Port undoubtedly has an image problem. Like sherry and madeira, its success in previous generations has left it pigeon-holed in the officers’ mess or the Oxbridge high table. The vintage variety needs decades of cellaring – and who today has either decades or a cellar? High in alcohol, the slightly improbable combination of sweet and red, it’s a wine searching for a place in today’s more relaxed life styles.
David Thomas, MD of Caviste, began to chart a path in this fascinating tasting of the contemporary wines of Portugal for Andover Wine Friends. Kicking off with stories of his own time in the Douro valley before he went on to qualify as an oenologist, he pushed past the barriers that stop us giving these wines their proper value. The barriers are:
- not many of speak us Portuguese
- unfamiliar and difficult-to-pronounce Portuguese grape varieties
- the stereotype that Port only produces either mass market plonk (Mateus Rose) or heavy Ports
- high alcohol levels.
The tasting led with four table wines. These were the backbone of the Portuguese industry before the ‘invention’ of port and are now coming quickly to some prominence again. Monte da Peceguina Branco 2007 is a quality white, mildly aromatic with good weight in the mouth (all that sun plus 20% fermented in barrels). Niepoort ‘Drink Me’, Douro Red 2007 gives a bit of clue – highly drinkable, with a good depth of fruit, made from five local varieties. Here is the first clue that Niepoort has a fun, modern designer in the team. British ceremonial would be so much better if busbies concealed bottles of wine!
The next two are seriously grown up wines: Quinta de Macedos Tinto Reserva 2001 is a bit of a mammoth – big, dense red fruit, powerful mineral notes and then a great whack of tannin, drying the mouth. As David commented, it’s a great wine for education – and only time will tell if the tannins soften and get silky.
But the star red table wine is Niepoort’s Batuta 2004, Niepoort take on claret but with twice as much fruit. Caviste have an allocation of only 12 bottles of this wine and a queue of customers despite the £50 price tag. It is made from local grape varieties, with some Touriga Nacional, but not too much as the aim is great depth of fruit but not overwhelming tannins. Barrique ageing leads to a lovely veneer of oaky notes above great power and structure – a beautiful, big red which will age for years and would perfectly match steak or other powerful meat dishes.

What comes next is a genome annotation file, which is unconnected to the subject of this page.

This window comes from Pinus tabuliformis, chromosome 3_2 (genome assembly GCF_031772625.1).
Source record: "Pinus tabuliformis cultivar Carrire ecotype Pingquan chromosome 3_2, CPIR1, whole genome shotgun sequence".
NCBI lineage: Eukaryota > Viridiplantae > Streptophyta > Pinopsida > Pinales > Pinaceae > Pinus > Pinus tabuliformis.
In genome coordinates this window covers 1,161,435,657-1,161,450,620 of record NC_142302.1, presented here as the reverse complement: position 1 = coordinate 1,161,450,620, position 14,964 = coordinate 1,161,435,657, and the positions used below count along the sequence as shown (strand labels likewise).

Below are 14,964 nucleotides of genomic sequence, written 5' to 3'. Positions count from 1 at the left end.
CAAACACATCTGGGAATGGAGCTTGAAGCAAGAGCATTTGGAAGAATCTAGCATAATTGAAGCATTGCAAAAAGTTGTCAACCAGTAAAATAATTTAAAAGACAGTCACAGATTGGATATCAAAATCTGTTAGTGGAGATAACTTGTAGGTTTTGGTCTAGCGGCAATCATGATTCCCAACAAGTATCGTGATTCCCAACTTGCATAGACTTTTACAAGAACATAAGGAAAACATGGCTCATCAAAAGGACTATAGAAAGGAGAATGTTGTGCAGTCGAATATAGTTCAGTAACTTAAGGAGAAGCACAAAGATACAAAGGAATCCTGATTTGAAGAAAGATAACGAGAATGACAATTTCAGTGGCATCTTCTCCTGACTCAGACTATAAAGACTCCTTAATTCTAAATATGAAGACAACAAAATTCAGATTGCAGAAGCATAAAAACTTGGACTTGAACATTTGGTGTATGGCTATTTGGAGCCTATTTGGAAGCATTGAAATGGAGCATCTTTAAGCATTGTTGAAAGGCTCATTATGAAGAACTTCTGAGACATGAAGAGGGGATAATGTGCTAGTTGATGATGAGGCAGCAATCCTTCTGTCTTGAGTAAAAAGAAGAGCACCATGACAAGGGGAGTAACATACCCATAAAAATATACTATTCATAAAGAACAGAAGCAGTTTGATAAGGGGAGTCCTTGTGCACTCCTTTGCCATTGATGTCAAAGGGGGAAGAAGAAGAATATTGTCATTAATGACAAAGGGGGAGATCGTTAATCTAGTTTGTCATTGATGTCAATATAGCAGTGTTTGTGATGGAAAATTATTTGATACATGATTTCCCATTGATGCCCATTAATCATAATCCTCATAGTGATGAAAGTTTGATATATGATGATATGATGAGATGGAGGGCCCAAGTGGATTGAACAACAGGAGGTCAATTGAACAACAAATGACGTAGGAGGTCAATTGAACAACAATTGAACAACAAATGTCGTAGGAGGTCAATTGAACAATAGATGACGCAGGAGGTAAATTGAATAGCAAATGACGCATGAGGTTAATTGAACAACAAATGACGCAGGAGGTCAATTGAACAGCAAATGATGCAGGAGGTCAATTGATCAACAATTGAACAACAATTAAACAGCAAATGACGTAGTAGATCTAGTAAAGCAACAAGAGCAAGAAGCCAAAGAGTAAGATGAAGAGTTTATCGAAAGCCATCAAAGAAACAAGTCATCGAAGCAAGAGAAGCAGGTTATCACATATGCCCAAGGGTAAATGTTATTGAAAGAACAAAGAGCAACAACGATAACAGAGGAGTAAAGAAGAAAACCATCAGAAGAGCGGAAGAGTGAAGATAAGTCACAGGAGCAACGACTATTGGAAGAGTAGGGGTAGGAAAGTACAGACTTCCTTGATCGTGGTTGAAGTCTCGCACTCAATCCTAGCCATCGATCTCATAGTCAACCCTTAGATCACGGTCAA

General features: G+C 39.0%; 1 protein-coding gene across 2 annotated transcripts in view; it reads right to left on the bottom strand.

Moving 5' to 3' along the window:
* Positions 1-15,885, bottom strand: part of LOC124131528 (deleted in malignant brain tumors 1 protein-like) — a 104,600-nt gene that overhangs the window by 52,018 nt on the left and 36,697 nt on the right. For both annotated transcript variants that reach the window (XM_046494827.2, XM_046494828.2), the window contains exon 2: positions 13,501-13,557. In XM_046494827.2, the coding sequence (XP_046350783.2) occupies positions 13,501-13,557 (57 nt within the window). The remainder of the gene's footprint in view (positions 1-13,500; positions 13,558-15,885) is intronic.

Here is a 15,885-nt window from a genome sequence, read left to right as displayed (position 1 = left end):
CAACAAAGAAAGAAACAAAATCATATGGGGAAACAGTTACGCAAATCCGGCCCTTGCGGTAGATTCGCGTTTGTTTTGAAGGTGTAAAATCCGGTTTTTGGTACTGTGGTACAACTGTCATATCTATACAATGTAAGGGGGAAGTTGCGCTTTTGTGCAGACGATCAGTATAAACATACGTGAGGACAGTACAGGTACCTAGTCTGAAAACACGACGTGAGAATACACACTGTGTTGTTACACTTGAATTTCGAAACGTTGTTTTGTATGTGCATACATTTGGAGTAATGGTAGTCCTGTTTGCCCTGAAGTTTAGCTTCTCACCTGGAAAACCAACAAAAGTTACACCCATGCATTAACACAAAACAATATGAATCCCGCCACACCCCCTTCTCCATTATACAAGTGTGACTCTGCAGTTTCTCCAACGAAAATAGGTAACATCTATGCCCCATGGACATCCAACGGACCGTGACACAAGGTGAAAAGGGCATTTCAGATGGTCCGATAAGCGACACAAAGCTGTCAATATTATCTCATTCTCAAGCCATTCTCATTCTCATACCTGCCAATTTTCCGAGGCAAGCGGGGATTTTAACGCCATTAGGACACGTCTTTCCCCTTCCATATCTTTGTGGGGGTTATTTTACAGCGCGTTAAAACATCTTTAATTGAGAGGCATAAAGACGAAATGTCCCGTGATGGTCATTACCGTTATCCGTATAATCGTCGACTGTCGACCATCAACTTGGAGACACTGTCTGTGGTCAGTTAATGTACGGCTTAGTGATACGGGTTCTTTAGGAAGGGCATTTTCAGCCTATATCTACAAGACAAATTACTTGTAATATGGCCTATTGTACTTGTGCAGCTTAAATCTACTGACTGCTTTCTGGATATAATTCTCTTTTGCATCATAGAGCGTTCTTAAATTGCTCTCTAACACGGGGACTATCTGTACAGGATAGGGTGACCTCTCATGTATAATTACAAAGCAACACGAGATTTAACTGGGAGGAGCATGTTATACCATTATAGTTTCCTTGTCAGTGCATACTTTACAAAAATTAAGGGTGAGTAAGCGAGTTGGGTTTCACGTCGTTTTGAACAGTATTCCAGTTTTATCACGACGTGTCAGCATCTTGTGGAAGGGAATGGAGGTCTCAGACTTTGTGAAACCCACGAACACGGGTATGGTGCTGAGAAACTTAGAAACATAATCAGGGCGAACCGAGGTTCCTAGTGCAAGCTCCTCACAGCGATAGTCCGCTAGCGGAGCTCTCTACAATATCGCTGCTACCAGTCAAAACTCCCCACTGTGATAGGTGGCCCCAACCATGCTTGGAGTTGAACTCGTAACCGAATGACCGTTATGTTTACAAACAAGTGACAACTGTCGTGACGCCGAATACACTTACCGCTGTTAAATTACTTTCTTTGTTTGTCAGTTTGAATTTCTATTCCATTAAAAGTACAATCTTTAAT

And all this was the warm up act for the ports. We pick up the key point about this great fortified wine:
- vines grown on impossibly dry and steep hill sides, beautiful if demanding
- endless sunshine and real heat
- the classic red port is made from Touriga Nacional, a low cropper with small, intensely coloured berries with loads of tannin
- gentle extraction of colour and flavour through the famous ‘treading’ of the grapes (or the modern equivalents of treading)
- half ferment the wine and then add high quality grape alcohol to ‘stop’ the yeasts dead, leading to dense, fruity, wines with 20˚ of alcohol
- entry level ‘white’ or ‘ruby’ (3 years old) port
- basically two types of ageing for more serious bottles: either in barrels for some years (10 or 20) or for decades in bottles if a declared, top quality, vintage
White port of any quality is a bit of a rarity. It is made with the Malvasia grape and so there is an Italian connection here – this is the same grape which goes into the mix for the Tuscan Vin Santo, another oxidative classic. Churchill’s White Port has the sweetness and orange marmalade quality of port without the powerful red berries flavour. David sang its praises with cheese and we duly obliged with Colston Bassett, quality Stilton. And such a beautiful colour too.
The next wine is the shape of the competition, Kalleske JMK Fortified Shiraz 2006, from Australia’s Barossa Valley. A beautiful, fruit driven wine, the alcohol perhaps not in perfect keeping with the fruit yet, but young, vibrant, good value. And a much coveted small bottle – like a perfume jar. Those Australians know a thing or two about marketing. Impressive sediment too.
Two textbooks red ports follow, showing the difference in style between ‘ruby’ and ‘tawny’ perfectly, the first all dense red fruits, the second classic rancio, figgy, oxidized through maturing in wood barrels. The colour difference between these identical blends, aged differently, is just about visible in the photo, at the rim:
And finally two great treats. First, the unusual Niepoort Colheita 1998, ie a tawny port with ten years of barrel ageing and a very short sojourn in the bottle. There is a hint of red fruit here but then we are back to marmalade, wood, figs and caramel, outstanding at less than £30 a bottle.
The Colheita came second in the post-tasting poll: ‘amazing colour, smoothness, warming’ according to Tahira. I agree – I voted for this!
By contrast to this attractively browning wine, Graham’s vintage 1977, despite being 20 years older, is in prime youth. Sourced by a wine group member (thank you Joanne!), it still leads with red fruit which are now followed by the elegant signs of age – but so balanced, poised, subtle. And apparently it was only just begin to show … but some of us don’t have another half a life time to wait.
The Grahams 1977 came … roll of drums … top in the post-tasting poll, but only by a short head! ‘Although still youthful, the tannins have softened to a great level of approachability, and there was a concentrated core of fruit’ said Martin; ‘the most satisfying of the Ports with quite a few levels of flavour’ according to Paul.
More about Port – well actually lots more – on the excellent: